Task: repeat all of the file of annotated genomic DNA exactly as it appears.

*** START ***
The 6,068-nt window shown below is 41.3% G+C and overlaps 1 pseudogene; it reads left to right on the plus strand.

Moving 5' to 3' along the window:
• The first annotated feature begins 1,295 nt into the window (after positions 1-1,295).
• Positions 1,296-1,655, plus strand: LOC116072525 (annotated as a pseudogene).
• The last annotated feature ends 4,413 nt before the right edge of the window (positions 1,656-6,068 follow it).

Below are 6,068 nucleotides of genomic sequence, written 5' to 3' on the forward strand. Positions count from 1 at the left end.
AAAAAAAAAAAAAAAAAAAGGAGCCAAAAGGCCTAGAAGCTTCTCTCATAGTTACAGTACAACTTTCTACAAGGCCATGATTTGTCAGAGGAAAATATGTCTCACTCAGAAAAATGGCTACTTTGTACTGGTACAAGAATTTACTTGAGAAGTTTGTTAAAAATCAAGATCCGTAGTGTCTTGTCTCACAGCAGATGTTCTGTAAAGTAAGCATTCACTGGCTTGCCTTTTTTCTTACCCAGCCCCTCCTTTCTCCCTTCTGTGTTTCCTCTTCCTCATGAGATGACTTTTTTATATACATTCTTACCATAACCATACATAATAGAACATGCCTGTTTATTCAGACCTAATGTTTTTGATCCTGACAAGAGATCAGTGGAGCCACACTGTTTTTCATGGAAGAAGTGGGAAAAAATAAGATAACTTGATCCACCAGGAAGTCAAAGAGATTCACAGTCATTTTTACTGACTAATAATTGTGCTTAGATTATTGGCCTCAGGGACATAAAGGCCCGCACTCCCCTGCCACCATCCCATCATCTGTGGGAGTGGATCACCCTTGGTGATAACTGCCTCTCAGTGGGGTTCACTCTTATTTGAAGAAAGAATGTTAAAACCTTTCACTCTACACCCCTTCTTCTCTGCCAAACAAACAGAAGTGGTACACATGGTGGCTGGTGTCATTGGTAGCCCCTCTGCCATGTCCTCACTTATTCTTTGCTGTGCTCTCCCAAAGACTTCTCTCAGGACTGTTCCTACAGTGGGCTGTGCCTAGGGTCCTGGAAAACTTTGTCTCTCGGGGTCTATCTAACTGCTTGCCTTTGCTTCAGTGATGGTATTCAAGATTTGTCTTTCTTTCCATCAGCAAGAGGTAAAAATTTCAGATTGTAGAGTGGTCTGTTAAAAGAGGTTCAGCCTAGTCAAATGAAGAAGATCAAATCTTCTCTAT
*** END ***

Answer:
The 6,068-nt window shown below is 41.3% G+C and overlaps 1 pseudogene; it reads left to right on the plus strand.

Moving 5' to 3' along the window:
• The first annotated feature begins 1,295 nt into the window (after positions 1-1,295).
• Positions 1,296-1,655, plus strand: LOC116072525 (annotated as a pseudogene).
• The last annotated feature ends 4,413 nt before the right edge of the window (positions 1,656-6,068 follow it).

Below are 6,068 nucleotides of genomic sequence, written 5' to 3' on the forward strand. Positions count from 1 at the left end.
AAAAAAAAAAAAAAAAAAAGGAGCCAAAAGGCCTAGAAGCTTCTCTCATAGTTACAGTACAACTTTCTACAAGGCCATGATTTGTCAGAGGAAAATATGTCTCACTCAGAAAAATGGCTACTTTGTACTGGTACAAGAATTTACTTGAGAAGTTTGTTAAAAATCAAGATCCGTAGTGTCTTGTCTCACAGCAGATGTTCTGTAAAGTAAGCATTCACTGGCTTGCCTTTTTTCTTACCCAGCCCCTCCTTTCTCCCTTCTGTGTTTCCTCTTCCTCATGAGATGACTTTTTTATATACATTCTTACCATAACCATACATAATAGAACATGCCTGTTTATTCAGACCTAATGTTTTTGATCCTGACAAGAGATCAGTGGAGCCACACTGTTTTTCATGGAAGAAGTGGGAAAAAATAAGATAACTTGATCCACCAGGAAGTCAAAGAGATTCACAGTCATTTTTACTGACTAATAATTGTGCTTAGATTATTGGCCTCAGGGACATAAAGGCCCGCACTCCCCTGCCACCATCCCATCATCTGTGGGAGTGGATCACCCTTGGTGATAACTGCCTCTCAGTGGGGTTCACTCTTATTTGAAGAAAGAATGTTAAAACCTTTCACTCTACACCCCTTCTTCTCTGCCAAACAAACAGAAGTGGTACACATGGTGGCTGGTGTCATTGGTAGCCCCTCTGCCATGTCCTCACTTATTCTTTGCTGTGCTCTCCCAAAGACTTCTCTCAGGACTGTTCCTACAGTGGGCTGTGCCTAGGGTCCTGGAAAACTTTGTCTCTCGGGGTCTATCTAACTGCTTGCCTTTGCTTCAGTGATGGTATTCAAGATTTGTCTTTCTTTCCATCAGCAAGAGGTAAAAATTTCAGATTGTAGAGTGGTCTGTTAAAAGAGGTTCAGCCTAGTCAAATGAAGAAGATCAAATCTTCTCTAT